ENGÉLIBERT, Jean-Paul (2013), Apocalypses sans royaume. Politique des fictions de la fin du monde, XXe-XXIe siècles, Paris, Classiques Garnier.
ENGÉLIBERT, Jean-Paul (2019), Fabuler la fin du monde, Paris, Autrement.
FŒSSEL, Michaël (2012), Après la fin du monde. Critique de la raison apocalyptique, Paris, Seuil.
HARTOG, François (2012), Régimes d’historicité. Présentisme et expériences du temps, Paris, Seuil.
HICKS Heather J. (2016), The Post-Apocalyptic Novel in the Twenty-First Century: Modernity beyond Salvage. New York, Palgrave Macmillan.
NIKOU, Christos (dir.) (2022), Imaginaires postapocalyptiques. Comment penser l’après, Grenoble, UGA Éditions.
PAIK Peter (2010), From Utopia to Apocalypse: Science Fiction and the Politics of Catastrophe, Minneapolis, University of Minnesota Press.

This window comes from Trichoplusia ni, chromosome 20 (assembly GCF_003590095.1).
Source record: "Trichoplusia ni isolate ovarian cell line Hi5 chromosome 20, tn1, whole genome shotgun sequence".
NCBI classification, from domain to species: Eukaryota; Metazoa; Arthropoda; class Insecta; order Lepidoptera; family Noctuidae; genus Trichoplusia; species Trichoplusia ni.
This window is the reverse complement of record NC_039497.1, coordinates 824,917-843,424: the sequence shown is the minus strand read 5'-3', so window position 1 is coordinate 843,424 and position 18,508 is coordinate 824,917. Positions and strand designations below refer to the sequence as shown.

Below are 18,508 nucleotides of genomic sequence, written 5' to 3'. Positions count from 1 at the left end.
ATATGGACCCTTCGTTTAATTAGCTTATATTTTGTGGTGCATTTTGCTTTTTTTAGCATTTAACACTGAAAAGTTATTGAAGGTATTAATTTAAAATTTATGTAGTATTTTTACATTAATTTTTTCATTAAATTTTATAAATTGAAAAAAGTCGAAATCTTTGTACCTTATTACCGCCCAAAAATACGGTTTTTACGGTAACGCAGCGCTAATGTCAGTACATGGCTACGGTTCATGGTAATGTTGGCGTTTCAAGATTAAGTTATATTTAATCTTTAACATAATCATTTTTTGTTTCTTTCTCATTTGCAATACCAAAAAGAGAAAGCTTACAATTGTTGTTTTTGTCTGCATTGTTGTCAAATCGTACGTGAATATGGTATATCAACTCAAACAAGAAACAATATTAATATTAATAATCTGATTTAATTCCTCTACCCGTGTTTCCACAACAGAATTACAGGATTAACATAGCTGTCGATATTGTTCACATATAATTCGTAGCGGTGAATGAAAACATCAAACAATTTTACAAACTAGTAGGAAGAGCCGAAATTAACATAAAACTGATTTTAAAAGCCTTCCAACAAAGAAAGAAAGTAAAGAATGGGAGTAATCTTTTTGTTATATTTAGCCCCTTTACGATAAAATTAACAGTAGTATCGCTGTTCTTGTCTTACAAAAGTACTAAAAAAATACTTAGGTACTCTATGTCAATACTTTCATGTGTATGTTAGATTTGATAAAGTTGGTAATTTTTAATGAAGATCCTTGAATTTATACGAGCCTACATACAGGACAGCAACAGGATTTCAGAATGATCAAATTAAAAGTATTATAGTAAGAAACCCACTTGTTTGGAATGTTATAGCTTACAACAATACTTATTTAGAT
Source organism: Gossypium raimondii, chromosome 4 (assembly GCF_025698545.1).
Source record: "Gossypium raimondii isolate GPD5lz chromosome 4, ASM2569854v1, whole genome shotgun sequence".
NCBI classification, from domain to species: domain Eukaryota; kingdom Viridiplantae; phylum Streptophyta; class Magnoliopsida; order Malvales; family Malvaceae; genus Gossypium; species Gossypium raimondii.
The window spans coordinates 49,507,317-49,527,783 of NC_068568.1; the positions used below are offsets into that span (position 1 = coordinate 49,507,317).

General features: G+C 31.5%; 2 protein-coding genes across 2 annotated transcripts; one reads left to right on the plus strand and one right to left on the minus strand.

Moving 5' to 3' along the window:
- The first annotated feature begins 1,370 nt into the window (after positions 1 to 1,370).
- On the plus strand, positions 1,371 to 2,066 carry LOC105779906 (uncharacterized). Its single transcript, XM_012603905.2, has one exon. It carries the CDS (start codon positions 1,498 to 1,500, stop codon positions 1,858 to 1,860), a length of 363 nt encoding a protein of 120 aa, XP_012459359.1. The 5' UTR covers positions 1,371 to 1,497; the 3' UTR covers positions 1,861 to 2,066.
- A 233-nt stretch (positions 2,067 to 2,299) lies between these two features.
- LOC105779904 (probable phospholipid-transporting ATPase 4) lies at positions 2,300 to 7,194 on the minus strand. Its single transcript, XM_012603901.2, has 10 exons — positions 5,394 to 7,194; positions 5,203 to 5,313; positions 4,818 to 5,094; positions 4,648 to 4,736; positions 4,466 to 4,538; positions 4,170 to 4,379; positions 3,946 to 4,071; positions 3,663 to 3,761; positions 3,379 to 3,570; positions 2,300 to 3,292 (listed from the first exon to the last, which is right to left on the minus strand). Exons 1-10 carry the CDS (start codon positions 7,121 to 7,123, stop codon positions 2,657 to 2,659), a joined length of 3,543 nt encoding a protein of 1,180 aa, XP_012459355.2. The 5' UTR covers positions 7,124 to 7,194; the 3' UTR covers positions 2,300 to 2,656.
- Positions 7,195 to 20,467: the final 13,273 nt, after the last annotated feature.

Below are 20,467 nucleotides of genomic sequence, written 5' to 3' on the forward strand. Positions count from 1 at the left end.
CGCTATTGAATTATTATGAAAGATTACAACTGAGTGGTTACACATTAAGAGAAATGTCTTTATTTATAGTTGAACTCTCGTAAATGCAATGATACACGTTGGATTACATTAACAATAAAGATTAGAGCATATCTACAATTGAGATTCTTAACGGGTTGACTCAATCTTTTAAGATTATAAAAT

WALTER, François (2008), Catastrophes. Une histoire culturelle. XVIe-XXIe siècle, Paris, Seuil.

Date limite pour l’envoi des propositions (titre, résumé de 250-300 mots, adresse, affiliation et notice bio-bibliographique de 150 mots) à pascal.riendeau@utoronto.ca et jeri.english@utoronto.ca : le 15 décembre 2022.

Le colloque annuel 2023 de l’APFUCC sera en personne (à moins que la situation sanitaire ne le permette pas) avec, possiblement, quelques activités ou interventions en ligne (nous communiquerons à ce sujet plus tard). Il se tiendra dans le cadre du Congrès annuel de la Fédération des sciences humaines du Canada.

Les personnes ayant soumis une proposition de communication recevront un message des personnes responsables de l’atelier avant le 15 janvier 2023 les informant de leur décision.L’adhésion à l’APFUCC est requise pour participer au colloque. Il faut également régler les frais de participation au Congrès des Sciences humaines ainsi que les frais de conférence de l’APFUCC.

De plus amples informations vous seront envoyées à ce sujet. Vous ne pouvez soumettre qu’une seule proposition de communication, présentée en français (la langue officielle de l’APFUCC), pour le colloque 2023.